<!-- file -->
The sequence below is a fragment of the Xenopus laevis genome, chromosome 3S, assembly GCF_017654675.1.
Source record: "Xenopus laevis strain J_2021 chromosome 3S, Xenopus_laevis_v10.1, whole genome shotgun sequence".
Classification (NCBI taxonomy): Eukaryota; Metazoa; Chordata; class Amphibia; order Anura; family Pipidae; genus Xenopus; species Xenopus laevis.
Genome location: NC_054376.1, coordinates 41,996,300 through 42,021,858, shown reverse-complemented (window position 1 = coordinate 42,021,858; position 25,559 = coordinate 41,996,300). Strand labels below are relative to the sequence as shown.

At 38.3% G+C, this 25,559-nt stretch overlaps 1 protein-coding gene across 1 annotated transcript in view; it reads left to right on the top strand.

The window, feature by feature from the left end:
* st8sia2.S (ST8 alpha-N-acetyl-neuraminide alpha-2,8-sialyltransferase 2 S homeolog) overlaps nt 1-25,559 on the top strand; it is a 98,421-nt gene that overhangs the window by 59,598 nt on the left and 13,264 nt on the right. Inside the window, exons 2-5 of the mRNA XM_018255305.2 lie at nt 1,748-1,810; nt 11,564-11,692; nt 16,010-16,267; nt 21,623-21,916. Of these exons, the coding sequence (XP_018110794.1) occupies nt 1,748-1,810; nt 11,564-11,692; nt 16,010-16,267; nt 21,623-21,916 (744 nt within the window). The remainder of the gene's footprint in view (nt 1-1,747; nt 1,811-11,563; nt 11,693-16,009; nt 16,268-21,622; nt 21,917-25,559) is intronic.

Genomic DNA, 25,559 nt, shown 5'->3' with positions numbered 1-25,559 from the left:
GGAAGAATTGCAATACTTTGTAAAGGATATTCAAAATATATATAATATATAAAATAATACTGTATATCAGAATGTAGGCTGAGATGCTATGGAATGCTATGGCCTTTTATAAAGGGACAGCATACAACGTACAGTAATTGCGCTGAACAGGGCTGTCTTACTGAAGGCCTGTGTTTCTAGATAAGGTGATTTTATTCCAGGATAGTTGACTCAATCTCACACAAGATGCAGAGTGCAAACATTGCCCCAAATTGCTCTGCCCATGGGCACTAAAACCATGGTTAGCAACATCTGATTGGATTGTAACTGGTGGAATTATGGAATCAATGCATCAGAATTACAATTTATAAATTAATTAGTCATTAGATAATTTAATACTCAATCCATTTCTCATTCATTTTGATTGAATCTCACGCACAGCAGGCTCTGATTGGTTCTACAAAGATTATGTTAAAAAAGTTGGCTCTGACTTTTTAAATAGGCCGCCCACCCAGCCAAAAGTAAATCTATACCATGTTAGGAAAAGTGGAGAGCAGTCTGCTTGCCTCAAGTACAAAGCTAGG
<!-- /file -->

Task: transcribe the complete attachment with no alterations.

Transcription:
The sequence below is a fragment of the Xenopus laevis genome, chromosome 3S, assembly GCF_017654675.1.
Source record: "Xenopus laevis strain J_2021 chromosome 3S, Xenopus_laevis_v10.1, whole genome shotgun sequence".
Classification (NCBI taxonomy): Eukaryota; Metazoa; Chordata; class Amphibia; order Anura; family Pipidae; genus Xenopus; species Xenopus laevis.
Genome location: NC_054376.1, coordinates 41,996,300 through 42,021,858, shown reverse-complemented (window position 1 = coordinate 42,021,858; position 25,559 = coordinate 41,996,300). Strand labels below are relative to the sequence as shown.

At 38.3% G+C, this 25,559-nt stretch overlaps 1 protein-coding gene across 1 annotated transcript in view; it reads left to right on the top strand.

The window, feature by feature from the left end:
* st8sia2.S (ST8 alpha-N-acetyl-neuraminide alpha-2,8-sialyltransferase 2 S homeolog) overlaps nt 1-25,559 on the top strand; it is a 98,421-nt gene that overhangs the window by 59,598 nt on the left and 13,264 nt on the right. Inside the window, exons 2-5 of the mRNA XM_018255305.2 lie at nt 1,748-1,810; nt 11,564-11,692; nt 16,010-16,267; nt 21,623-21,916. Of these exons, the coding sequence (XP_018110794.1) occupies nt 1,748-1,810; nt 11,564-11,692; nt 16,010-16,267; nt 21,623-21,916 (744 nt within the window). The remainder of the gene's footprint in view (nt 1-1,747; nt 1,811-11,563; nt 11,693-16,009; nt 16,268-21,622; nt 21,917-25,559) is intronic.

Genomic DNA, 25,559 nt, shown 5'->3' with positions numbered 1-25,559 from the left:
GGAAGAATTGCAATACTTTGTAAAGGATATTCAAAATATATATAATATATAAAATAATACTGTATATCAGAATGTAGGCTGAGATGCTATGGAATGCTATGGCCTTTTATAAAGGGACAGCATACAACGTACAGTAATTGCGCTGAACAGGGCTGTCTTACTGAAGGCCTGTGTTTCTAGATAAGGTGATTTTATTCCAGGATAGTTGACTCAATCTCACACAAGATGCAGAGTGCAAACATTGCCCCAAATTGCTCTGCCCATGGGCACTAAAACCATGGTTAGCAACATCTGATTGGATTGTAACTGGTGGAATTATGGAATCAATGCATCAGAATTACAATTTATAAATTAATTAGTCATTAGATAATTTAATACTCAATCCATTTCTCATTCATTTTGATTGAATCTCACGCACAGCAGGCTCTGATTGGTTCTACAAAGATTATGTTAAAAAAGTTGGCTCTGACTTTTTAAATAGGCCGCCCACCCAGCCAAAAGTAAATCTATACCATGTTAGGAAAAGTGGAGAGCAGTCTGCTTGCCTCAAGTACAAAGCTAGG